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The Falarica was a heavy javelin with a long, thin iron head of about 90 centimeters in length attached to a wooden shaft of about equal length. The iron head had a narrow sharp tip, which made the falarica an excellent armour-piercing weapon.
The Iberians used to bind combustible material to the metal shaft of the weapon and use the falarica as an incendiary projectile. The incendiary javelin would hit the shields or siege works of the enemy often setting them ablaze.
"the besieged were protected and the enemy kept away from the gates by the falarica, which many arms at once were wont to poise... when hurled like a thunderbolt from the topmost walls of the citadel, it clove the furrowed air with a flickering flame, even as a fiery meteor speeding from heaven to earth dazzles men's eyes with its blood red tail... and when in flight it struck the side of a huge tower, it kindled a fire which burnt until all of the woodwork of the tower was utterly consumed" 
Falarica comes from either ancient Greek phalòs (φαλòς), because it came out of a phala (an ancient round tower posted on cities' walls and was used to fire the falaricas), or from phalēròs (φαληρòς) "shining" as it was enwrapped with blazing fire.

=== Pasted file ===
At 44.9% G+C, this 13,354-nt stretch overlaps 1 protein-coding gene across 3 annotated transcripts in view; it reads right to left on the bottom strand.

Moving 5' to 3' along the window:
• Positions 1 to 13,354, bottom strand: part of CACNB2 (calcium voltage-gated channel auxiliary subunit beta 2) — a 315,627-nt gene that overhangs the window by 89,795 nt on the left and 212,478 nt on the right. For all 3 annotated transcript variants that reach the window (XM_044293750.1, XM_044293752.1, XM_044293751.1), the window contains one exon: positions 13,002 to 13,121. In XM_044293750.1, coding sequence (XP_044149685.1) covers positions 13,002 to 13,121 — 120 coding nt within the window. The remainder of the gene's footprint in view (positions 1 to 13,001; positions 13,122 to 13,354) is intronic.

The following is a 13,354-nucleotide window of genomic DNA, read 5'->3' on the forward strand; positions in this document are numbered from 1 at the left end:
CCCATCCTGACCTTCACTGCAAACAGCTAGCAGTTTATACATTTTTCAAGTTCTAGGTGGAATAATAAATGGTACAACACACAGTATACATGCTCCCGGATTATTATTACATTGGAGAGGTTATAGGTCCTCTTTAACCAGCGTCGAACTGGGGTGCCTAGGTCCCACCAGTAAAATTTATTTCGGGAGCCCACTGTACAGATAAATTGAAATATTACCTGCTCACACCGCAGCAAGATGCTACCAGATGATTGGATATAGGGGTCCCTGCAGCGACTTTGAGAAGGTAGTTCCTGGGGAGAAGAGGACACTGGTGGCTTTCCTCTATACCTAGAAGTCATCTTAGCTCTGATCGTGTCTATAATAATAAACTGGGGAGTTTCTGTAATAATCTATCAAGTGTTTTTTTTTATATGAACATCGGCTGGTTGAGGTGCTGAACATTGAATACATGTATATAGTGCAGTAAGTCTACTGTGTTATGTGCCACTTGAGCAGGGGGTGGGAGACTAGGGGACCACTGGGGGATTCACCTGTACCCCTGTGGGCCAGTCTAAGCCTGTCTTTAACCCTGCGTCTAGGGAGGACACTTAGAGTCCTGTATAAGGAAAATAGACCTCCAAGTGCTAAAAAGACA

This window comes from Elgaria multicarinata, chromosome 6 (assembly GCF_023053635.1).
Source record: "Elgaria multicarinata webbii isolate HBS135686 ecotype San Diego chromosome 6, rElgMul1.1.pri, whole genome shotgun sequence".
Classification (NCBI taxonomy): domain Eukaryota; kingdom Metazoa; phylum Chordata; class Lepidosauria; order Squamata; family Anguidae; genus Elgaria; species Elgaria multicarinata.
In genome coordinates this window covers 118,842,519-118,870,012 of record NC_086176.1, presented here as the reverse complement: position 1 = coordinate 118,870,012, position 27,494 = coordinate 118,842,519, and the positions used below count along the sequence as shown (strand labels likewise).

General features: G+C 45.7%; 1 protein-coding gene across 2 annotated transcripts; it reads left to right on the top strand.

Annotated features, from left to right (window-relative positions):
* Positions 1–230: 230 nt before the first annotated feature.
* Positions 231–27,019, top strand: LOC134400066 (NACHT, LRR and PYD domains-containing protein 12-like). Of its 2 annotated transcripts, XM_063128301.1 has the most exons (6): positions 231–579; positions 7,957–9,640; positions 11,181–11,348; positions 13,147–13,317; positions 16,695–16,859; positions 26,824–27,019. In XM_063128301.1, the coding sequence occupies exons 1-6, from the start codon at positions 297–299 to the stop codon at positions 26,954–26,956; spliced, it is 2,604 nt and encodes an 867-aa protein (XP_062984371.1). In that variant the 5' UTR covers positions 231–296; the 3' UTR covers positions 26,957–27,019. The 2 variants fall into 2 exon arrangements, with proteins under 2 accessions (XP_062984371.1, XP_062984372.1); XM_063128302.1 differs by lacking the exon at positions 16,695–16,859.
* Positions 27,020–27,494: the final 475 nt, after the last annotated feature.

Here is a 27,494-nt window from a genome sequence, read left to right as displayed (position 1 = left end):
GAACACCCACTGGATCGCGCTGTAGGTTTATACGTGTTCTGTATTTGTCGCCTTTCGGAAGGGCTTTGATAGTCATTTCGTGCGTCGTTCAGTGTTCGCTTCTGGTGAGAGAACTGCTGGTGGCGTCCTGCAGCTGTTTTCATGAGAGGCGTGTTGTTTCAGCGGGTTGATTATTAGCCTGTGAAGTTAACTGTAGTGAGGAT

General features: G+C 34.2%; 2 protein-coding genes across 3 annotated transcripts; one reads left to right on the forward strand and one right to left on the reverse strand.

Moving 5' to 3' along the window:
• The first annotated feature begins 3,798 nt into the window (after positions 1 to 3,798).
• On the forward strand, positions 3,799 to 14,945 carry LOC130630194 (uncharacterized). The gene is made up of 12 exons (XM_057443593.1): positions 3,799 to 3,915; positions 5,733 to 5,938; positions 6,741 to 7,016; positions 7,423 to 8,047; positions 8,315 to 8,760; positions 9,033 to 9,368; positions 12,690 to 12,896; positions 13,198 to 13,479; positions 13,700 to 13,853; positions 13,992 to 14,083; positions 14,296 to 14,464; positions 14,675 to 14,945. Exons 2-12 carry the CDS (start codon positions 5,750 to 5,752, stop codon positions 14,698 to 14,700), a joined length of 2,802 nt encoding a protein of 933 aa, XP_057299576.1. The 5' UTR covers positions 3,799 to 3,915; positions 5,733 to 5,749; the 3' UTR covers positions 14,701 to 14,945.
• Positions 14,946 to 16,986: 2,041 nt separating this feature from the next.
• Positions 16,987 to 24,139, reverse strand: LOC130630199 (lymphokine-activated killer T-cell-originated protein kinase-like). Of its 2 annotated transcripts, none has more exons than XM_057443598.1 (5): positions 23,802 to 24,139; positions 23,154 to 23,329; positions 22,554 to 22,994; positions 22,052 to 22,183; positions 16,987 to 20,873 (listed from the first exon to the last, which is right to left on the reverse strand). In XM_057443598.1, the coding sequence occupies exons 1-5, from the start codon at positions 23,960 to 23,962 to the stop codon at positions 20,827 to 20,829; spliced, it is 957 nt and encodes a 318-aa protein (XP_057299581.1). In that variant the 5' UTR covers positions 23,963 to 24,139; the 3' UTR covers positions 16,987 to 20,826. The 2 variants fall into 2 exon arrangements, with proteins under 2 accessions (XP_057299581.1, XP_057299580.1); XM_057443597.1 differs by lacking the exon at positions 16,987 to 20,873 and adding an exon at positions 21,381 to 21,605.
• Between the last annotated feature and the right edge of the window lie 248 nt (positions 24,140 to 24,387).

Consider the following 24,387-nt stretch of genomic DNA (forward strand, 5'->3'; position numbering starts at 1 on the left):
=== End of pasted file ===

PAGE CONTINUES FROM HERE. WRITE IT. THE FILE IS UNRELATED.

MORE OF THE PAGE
Although in some texts the term falarica is used as a poetic description for a Roman weapon, its origin seems to be from the Western Mediterranean and in most respects it was similar to the pre-Marian pilum. There are references to its use when the Iberians fought against the Carthaginian invasions. There are remains of falarica amongst Iberian and Celtiberian archaeological deposits from the 3rd century BC to the 1st century AD.
- Silius Italicus (1968)Vol. I pp27-31
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